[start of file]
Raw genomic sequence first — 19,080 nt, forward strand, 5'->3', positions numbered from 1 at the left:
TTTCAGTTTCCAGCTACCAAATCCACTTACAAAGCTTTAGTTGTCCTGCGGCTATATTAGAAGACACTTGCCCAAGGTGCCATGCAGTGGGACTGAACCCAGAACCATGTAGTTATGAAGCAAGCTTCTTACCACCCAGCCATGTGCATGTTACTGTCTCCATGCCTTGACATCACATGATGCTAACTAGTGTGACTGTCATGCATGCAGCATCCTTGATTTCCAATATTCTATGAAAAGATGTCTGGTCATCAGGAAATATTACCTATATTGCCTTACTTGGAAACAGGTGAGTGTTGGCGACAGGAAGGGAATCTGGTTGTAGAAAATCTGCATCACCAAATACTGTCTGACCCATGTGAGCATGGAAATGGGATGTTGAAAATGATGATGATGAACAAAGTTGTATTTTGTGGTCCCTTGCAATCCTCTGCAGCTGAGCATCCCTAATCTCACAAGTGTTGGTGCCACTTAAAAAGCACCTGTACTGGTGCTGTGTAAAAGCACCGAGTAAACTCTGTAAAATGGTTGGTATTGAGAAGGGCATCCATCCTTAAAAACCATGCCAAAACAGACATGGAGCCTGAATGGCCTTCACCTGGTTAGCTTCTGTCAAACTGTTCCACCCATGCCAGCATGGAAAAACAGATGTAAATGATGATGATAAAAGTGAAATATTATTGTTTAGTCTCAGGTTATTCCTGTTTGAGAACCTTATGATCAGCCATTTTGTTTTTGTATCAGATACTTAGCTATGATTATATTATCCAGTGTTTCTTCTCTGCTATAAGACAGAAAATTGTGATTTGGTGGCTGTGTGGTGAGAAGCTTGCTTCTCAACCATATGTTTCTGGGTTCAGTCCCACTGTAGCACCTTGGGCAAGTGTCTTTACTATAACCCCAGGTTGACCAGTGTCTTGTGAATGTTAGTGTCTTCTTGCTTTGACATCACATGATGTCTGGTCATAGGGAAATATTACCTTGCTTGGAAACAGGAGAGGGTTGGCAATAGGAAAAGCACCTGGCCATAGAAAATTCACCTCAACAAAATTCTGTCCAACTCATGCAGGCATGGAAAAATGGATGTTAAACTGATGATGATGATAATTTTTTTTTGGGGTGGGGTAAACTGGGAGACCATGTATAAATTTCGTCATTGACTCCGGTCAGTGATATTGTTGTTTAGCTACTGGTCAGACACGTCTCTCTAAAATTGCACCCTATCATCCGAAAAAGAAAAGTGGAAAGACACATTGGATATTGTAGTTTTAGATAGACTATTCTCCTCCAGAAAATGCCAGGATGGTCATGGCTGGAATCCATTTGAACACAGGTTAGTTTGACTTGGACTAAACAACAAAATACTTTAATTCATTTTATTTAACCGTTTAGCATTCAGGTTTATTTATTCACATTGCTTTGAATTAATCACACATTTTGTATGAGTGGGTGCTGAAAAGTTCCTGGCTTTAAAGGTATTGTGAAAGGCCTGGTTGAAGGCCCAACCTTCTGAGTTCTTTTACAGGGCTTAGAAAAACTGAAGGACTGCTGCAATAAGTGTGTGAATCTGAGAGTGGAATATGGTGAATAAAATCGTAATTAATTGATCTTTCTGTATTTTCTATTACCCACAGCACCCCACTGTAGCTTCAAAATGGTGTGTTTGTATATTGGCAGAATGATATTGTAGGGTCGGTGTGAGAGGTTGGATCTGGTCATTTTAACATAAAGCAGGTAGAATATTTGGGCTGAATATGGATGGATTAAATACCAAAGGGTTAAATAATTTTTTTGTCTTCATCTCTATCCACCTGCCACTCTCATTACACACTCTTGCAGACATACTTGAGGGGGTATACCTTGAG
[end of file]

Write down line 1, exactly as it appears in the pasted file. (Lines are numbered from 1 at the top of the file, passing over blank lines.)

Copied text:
Raw genomic sequence first — 19,080 nt, forward strand, 5'->3', positions numbered from 1 at the left: